We saw one employee come along side a very scared lost child and hold his hand immediately reassuring him and jumping into action to get his parents found again.
Birthday boys and girls were showered with best wishes and congratulations were bestowed on anyone wearing a Disney button.  It's the details that make your stay special, and the staff at Disney recognizes that.
We were so thankful to get to share the magic of Disney with our kids on this trip and hope that one day too, you can experience the magic yourselves!
** Disclaimer: Disney was very generous and provided me with a 3 day park hopper press pass, that my brother used to get into the park with us.  All opinions are 100% mine.

Handmade business cards with the Silhouette machine

I have been needing some new business cards.
The last ones I ordered from Vista Print, but this time, I thought I would try to make some of my own.
I couldn't decide on just one, so I made several different styles.

Even though I don't have a smart phone, and I don't text (more about that here), I wanted to add a QR code to my cards since most people have easy access to a smart phone.
QR codes (quick response codes) are popping up everywhere.  I liked the idea of having direct access to my website with a quick scan.
I tried for hours to make a double sided business card with the QR centered on the back.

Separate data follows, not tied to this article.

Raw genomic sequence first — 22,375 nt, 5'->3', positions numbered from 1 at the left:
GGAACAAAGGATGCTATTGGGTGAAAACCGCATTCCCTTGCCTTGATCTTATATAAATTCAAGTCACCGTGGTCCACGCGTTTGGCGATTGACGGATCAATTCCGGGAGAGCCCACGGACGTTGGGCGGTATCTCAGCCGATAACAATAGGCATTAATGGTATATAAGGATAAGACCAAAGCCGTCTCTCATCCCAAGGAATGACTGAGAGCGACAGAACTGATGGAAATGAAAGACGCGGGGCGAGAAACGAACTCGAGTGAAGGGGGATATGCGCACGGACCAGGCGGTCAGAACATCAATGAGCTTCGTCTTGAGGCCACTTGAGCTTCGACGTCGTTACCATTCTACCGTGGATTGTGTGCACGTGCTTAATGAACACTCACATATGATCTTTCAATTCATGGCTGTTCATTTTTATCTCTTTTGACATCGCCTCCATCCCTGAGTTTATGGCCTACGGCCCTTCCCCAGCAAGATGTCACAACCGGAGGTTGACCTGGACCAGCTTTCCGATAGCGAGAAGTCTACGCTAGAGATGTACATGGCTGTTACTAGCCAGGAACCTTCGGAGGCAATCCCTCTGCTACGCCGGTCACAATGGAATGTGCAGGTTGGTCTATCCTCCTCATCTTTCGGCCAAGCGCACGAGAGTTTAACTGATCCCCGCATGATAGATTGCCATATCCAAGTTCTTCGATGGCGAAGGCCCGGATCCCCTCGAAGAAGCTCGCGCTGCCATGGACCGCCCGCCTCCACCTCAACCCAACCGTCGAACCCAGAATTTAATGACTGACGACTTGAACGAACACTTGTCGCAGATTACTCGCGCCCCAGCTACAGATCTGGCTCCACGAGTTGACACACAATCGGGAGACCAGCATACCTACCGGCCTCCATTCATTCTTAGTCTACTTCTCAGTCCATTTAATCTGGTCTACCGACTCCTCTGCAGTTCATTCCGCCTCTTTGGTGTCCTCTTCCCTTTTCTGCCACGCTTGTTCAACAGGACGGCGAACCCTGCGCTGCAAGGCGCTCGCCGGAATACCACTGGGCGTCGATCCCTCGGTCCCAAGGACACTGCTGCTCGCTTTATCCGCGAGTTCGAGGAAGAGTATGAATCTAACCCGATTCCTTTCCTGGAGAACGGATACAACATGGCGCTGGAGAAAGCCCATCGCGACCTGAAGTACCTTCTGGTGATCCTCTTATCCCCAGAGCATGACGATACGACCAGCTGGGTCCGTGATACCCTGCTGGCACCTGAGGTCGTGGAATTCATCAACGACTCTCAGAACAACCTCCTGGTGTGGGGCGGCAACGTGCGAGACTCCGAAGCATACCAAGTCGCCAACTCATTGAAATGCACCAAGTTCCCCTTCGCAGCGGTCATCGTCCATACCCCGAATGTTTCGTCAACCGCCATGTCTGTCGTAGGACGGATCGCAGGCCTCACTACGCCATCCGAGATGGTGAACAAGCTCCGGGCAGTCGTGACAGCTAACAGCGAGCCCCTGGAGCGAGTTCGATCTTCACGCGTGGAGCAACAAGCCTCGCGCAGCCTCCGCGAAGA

I was unsuccessful even with the line grid.
If anyone has any tips on making a double sided project in the Silhouette machine, I would appreciate it.

I found a website that would generate a QR code for me for free.
It was so easy!
Just enter your website URL and e-mail or download your code from the site.

I also made a cut out business card with three birds sitting in a row.
This card was a bit more tedious since I had to carefully work out the cut out section from the card, but I like that it's unique.

 I did some plain cards as well.
I used the print setting in the Silhouette software to cut out the bee and typewriter, two items I already had in my library.

After printing, I cut the cards with the Silhouette machine.
Make sure you use the registration marks.

The cards with the code looked a bit plain to me, so I embellished them a bit.
What do you think?
Too much?

These ended up being fairly easy to make with materials I had on hand.
What do you think?
Do you have a favorite?